Man Utd: Sir Bobby Charlton Stand work at Old Trafford not imminent

By Simon StoneBBC Sport
Old Trafford
The main Manchester to Liverpool line runs directly behind the Sir Bobby Charlton Stand

Manchester United have been put off expanding the capacity of Old Trafford "in the near future" because of logistical problems.

Plans have been drawn up three times in the last decade with a view to redeveloping the Sir Bobby Charlton Stand. That would take the capacity of England's biggest club ground to over 80,000.

However, with a railway line running directly behind it, and houses just beyond that, work on that stand is considered hugely complicated.

Unlike Liverpool, who last year increased the capacity of Anfield to more than 54,000 while continuing to host matches, United would probably have to vacate their stadium to allow the work to take place.

Both Tottenham and Chelsea - who will move into 60,000-capacity stadiums over the next few years - have the neutral option of Wembley as a home while work is in progress, but the only feasible local alternatives to Old Trafford are owned by rival clubs.

"It's a very complex engineering challenge to deliver," Manchester United managing director Richard Arnold said.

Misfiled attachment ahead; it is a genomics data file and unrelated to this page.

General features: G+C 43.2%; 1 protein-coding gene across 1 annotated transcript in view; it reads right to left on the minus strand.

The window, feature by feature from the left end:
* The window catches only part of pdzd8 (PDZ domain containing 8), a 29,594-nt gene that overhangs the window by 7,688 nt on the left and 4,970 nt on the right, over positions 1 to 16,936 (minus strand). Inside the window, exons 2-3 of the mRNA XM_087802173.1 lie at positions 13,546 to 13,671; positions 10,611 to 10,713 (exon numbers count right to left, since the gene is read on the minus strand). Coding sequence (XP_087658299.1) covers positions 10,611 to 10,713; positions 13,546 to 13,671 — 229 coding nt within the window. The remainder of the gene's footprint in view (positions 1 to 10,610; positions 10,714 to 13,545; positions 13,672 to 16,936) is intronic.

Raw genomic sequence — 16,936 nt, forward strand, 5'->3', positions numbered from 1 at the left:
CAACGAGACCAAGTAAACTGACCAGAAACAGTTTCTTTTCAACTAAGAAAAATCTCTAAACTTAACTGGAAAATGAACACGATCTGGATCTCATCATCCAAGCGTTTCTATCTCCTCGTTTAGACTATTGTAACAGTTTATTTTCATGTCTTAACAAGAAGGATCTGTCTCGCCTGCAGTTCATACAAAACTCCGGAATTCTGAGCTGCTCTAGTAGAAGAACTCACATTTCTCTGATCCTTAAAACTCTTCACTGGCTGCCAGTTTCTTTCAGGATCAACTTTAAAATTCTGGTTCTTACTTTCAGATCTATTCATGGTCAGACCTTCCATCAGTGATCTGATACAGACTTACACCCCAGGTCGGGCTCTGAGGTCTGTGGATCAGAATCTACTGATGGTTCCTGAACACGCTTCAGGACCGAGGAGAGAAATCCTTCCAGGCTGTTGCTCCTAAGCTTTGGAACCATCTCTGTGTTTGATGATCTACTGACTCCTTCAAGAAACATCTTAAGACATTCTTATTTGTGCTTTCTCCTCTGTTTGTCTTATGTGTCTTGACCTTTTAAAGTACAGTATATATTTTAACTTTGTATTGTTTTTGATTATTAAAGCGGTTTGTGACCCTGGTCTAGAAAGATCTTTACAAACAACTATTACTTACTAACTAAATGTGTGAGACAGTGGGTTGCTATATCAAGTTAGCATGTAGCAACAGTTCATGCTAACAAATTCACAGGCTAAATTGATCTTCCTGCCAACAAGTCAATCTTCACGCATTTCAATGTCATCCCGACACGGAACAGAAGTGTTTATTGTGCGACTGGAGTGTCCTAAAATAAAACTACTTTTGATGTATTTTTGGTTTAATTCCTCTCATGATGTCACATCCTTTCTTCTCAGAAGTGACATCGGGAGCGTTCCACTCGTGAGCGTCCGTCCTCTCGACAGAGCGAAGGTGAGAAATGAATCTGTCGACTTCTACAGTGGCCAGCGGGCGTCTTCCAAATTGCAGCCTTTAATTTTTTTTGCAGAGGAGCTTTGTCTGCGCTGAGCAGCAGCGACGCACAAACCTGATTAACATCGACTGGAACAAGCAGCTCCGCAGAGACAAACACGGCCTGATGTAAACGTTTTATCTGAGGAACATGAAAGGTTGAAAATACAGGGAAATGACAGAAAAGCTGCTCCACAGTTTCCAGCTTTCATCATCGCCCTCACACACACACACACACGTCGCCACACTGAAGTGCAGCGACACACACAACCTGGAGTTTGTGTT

"It would be a multi-season challenge and it isn't certain that there's a way of doing it which doesn't render us homeless."

From the start of next season, Old Trafford's capacity will fall from just under 75,000 to 73,300 because of work required to accommodate higher numbers of disabled supporters.


Expansion of Old Trafford has been on the agenda for a number of years. Indeed, former manager Sir Alex Ferguson joked a higher roof on the main stand would be "somewhere to hang the press from".

The costs involved are enormous, though - probably in excess of £200m for around 10,000 extra seats with limited additional corporate facilities.

Improved technology means there is no longer a requirement to build over the main Manchester-Liverpool railway line that runs along the back of the south stand. But major logistical issues remain.

There is no space behind the stand, so the heavy machinery required for the project has no obvious place to go. Obviously, the pitch is out of bounds and the spaces at the sides of the stand are heavily populated by fans on matchdays. Furthermore, the stand itself holds the changing rooms, the TV gantry, press box and studios, all of which would need to be relocated.

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